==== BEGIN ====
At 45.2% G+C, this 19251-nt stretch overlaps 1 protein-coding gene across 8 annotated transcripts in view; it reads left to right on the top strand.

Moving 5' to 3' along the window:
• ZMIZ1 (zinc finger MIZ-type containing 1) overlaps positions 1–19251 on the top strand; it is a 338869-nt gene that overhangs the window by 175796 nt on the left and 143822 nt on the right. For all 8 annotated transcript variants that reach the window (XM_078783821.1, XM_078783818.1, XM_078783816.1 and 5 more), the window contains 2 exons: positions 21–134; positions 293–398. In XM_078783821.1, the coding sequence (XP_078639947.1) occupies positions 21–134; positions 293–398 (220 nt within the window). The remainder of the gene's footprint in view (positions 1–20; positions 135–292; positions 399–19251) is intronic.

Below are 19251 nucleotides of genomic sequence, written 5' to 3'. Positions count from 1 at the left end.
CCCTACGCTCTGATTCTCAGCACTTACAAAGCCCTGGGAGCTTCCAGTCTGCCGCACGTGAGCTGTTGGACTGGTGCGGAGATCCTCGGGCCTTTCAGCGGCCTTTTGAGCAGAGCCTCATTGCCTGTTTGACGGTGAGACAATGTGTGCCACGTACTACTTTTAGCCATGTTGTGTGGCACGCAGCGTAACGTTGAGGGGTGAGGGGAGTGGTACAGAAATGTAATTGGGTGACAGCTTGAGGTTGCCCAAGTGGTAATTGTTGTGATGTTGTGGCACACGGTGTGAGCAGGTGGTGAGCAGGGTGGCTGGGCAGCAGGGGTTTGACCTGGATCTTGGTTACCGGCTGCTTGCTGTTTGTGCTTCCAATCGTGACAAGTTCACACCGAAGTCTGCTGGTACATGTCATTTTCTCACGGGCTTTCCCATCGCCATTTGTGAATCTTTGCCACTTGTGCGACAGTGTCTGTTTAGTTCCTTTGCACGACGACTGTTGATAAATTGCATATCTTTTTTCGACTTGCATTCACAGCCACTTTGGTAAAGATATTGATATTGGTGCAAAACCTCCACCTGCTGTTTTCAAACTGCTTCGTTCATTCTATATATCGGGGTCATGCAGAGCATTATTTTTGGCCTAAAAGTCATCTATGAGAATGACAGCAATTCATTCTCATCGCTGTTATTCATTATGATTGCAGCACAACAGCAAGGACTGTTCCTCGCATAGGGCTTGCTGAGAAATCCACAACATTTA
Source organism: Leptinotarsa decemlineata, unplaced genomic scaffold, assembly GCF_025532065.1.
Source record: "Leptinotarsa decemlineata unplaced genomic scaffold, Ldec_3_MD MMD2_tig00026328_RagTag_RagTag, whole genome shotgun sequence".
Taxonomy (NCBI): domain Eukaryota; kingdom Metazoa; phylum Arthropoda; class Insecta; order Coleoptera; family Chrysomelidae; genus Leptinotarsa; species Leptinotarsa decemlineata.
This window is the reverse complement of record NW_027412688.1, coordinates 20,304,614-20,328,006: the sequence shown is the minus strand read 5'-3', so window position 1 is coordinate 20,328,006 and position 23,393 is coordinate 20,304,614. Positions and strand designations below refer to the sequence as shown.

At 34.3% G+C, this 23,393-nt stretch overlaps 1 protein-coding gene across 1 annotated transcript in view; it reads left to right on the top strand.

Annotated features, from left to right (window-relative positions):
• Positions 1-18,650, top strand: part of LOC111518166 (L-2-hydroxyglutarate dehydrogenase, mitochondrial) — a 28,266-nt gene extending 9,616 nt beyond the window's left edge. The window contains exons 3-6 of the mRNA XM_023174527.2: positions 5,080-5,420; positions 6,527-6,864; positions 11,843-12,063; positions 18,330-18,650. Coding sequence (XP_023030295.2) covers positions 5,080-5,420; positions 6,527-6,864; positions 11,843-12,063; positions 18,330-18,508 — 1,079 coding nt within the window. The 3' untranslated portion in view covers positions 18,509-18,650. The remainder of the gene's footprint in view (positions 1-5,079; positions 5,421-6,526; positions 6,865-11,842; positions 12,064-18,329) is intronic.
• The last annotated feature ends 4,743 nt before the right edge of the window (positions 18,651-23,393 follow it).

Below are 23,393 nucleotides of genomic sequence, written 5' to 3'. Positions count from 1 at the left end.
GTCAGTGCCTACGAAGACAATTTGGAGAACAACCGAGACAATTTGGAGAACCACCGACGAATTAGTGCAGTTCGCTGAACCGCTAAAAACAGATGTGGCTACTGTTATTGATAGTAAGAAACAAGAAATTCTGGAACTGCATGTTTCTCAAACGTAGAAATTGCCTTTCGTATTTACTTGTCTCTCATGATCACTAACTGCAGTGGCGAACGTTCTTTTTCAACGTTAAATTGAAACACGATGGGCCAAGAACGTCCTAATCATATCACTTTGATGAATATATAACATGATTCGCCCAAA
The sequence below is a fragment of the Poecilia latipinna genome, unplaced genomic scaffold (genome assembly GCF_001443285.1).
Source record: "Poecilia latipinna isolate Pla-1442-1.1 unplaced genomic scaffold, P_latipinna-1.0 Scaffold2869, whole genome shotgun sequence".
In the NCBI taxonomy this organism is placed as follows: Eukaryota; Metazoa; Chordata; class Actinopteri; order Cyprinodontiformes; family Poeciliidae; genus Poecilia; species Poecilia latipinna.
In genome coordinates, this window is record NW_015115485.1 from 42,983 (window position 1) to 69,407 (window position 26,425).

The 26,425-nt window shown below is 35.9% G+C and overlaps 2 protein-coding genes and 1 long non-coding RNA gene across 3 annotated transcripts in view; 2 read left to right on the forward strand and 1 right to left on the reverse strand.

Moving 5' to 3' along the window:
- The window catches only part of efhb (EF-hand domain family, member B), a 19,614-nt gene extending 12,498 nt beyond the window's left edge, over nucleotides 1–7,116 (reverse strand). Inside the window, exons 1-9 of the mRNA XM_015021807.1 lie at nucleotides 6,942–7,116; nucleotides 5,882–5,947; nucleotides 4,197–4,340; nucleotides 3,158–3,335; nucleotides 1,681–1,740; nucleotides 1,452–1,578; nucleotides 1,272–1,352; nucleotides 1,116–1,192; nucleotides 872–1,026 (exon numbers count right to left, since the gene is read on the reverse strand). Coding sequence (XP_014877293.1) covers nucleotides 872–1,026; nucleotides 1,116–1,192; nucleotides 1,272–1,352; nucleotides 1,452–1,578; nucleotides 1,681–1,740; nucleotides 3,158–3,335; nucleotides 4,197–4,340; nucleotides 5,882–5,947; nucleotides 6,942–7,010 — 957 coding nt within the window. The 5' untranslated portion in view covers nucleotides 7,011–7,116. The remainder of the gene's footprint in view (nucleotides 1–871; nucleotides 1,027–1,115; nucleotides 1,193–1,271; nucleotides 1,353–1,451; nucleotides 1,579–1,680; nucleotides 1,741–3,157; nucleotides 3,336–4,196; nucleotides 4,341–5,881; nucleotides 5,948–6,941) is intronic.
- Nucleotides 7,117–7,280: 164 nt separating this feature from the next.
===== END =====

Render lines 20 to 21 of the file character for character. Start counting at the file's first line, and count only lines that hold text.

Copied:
The 26,425-nt window shown below is 35.9% G+C and overlaps 2 protein-coding genes and 1 long non-coding RNA gene across 3 annotated transcripts in view; 2 read left to right on the forward strand and 1 right to left on the reverse strand.

Moving 5' to 3' along the window: